Parkinson’s Drug Trials-I was pleasantly surprised to find this interactive search tool for locating drug trials related to PD. If you are thinking about or searching for information on PD drug trials then this might really interest you.
GameBox-Now, has 35 free games and one of them is Sudoku! It’s free and it’s fun–it builds concentration and gets you thinking. The other games are varied and lots of fun as well but do your brain work first!
Labyrinth 3D-Is not just a visually stunning mock up of a ball game but it is also a great use of eye-hand coordination and a challenging test of hand control. It’s a simple concept of put the ball in the hole, but sometimes it isn’t that simple. Labyrinth 3D will test your hand if you tremor and may just help you to have fun and therapy all-in-one. I know that I find it relaxing, purposeful, and centering to identify the game’s objective and focus on the task. Try it and see what you think!
I want to know what you think. Please let me know if you are reading this and subscribe and comment at www.pdpatient.wordpress.com. Thanks for reading my blog, A Soft Voice In A Noisy World. I’m not a doctor nor am I a therapist. I am just someone with PD for over 20 years seeking ways to improve myself. This review is just my opinion and not meant as medical advice.
A good App should make your life easier, educate, entertain, inform, or enlighten. For someone with Parkinson’s disease (PD) who is seeking relief from a wide range of symptoms (voice, balance, tremor, gait, and memory to name a few) there just may be an App for your iphone or smart phone–and it may even be FREE!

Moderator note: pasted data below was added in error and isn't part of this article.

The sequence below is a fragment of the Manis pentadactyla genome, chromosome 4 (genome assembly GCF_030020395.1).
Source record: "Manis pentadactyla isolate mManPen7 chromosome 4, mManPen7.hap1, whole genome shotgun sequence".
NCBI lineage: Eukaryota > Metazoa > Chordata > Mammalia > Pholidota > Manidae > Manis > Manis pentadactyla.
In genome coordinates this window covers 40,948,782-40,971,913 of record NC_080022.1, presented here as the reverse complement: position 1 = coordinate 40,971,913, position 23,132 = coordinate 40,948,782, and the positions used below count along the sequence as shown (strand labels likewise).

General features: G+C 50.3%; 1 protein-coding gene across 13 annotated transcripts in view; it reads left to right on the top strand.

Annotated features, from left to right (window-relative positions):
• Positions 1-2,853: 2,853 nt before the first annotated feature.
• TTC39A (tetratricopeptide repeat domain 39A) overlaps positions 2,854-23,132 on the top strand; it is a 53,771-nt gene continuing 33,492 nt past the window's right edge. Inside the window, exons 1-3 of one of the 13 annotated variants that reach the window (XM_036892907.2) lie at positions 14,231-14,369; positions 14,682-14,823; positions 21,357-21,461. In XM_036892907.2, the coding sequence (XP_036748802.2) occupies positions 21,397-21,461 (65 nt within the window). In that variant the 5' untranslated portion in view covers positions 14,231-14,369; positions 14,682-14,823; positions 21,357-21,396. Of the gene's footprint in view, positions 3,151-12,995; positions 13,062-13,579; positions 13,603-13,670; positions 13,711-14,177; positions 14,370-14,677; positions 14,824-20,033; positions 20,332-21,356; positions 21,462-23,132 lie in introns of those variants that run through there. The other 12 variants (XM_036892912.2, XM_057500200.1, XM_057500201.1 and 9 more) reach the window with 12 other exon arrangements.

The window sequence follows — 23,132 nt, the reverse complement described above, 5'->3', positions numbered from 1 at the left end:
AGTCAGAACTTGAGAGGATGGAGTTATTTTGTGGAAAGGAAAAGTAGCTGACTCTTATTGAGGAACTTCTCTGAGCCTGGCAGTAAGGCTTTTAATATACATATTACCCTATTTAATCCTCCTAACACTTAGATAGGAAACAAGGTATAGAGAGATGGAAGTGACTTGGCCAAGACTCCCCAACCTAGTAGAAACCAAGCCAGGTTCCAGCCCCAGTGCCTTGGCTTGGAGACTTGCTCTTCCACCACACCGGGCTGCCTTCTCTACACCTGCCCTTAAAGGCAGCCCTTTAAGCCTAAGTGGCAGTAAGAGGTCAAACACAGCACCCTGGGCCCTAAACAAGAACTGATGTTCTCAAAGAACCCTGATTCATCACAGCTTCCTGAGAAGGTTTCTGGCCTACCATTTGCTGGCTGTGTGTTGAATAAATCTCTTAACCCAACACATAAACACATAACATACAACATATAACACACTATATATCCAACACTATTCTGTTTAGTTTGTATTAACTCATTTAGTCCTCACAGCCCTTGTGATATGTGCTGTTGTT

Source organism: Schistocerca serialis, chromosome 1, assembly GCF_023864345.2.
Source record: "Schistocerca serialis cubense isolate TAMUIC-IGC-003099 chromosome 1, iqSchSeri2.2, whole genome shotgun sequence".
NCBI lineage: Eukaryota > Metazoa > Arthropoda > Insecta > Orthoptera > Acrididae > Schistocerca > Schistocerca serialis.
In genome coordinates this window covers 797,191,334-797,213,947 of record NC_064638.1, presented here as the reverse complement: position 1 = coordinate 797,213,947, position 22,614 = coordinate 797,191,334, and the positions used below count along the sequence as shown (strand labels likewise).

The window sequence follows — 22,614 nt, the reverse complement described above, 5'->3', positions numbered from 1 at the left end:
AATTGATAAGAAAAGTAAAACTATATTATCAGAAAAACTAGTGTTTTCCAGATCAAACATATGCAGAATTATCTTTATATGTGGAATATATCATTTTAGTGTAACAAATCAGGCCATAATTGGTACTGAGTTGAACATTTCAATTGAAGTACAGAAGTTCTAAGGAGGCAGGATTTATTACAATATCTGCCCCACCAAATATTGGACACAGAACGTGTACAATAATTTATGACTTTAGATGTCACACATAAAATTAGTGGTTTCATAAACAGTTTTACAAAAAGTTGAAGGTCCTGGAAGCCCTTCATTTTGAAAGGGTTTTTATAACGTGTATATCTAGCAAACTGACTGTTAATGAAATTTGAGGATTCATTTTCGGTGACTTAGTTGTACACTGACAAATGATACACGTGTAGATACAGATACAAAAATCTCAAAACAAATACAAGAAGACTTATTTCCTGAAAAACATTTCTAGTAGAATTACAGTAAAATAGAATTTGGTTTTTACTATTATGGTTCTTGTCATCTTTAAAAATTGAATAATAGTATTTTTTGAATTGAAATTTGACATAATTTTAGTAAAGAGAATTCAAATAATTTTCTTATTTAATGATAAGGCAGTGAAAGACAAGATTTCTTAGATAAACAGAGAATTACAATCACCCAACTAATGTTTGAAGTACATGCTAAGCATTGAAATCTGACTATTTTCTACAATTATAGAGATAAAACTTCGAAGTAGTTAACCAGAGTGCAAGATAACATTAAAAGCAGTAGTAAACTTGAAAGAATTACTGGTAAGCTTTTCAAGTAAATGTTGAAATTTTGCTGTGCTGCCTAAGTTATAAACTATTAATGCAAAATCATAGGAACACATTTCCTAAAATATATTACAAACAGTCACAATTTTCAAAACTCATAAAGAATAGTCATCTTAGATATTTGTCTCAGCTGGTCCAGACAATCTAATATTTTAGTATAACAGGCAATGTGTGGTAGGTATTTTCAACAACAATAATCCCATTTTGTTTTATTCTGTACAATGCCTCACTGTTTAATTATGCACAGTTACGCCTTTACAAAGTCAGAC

The following are a just a few Apps that I have uncovered and use. While I have no medical data or solid evidence that they are making any real change, all I can do is suggest that you give it a try and see if they work for you. Here you go:
1) Voice Recorder – The voice recorder on the Ipod touch and Iphone is a marvelous tool to test the quality, strength, and loudness of your voice. The Program is simple to use and a great way to get instant vocal feedback on your own.
2) Speechie- Is a free text to voice App. The Program provides the user with a choice of 5 different voice options. All that is required is for the user to type in what he/she wants the voice to say, tap the button and the voice speaks what you wrote. It’s that easy! If you want to complicate it, the Program allows you to alter the speed and pitch of the voice. Speechie may be helpful for anyone who can still type but has difficulty with speech.
3) Sound Level-is a free App(or pay for a version) that monitors the loudness of sounds–it’s your own portable sound meter. This may just help you monitor and maintain a louder voice and keep people from asking you to speak up.
4) Lists-I love a good list and I find that a list can often help keep me organized. Lists is an organizational genie as it allows lists with sub-lists within sub-lists. The App is easy to use and worth the time!
5) Sleep Machine-has a free and paid App (paid App has more sounds) made to lull you to sleep. Select from a variety of sounds to send you off to lala-land. Crickets, wind chimes, and pouring rain are just a few of the many soothing sounds from which to choose. PD patients can face sleep problems that only exacerbate our symptoms when we aren’t totally refreshed. Now, there may be a free App to relax you and help you get a few more winks.
If you have any favorite PD related Apps, let me know!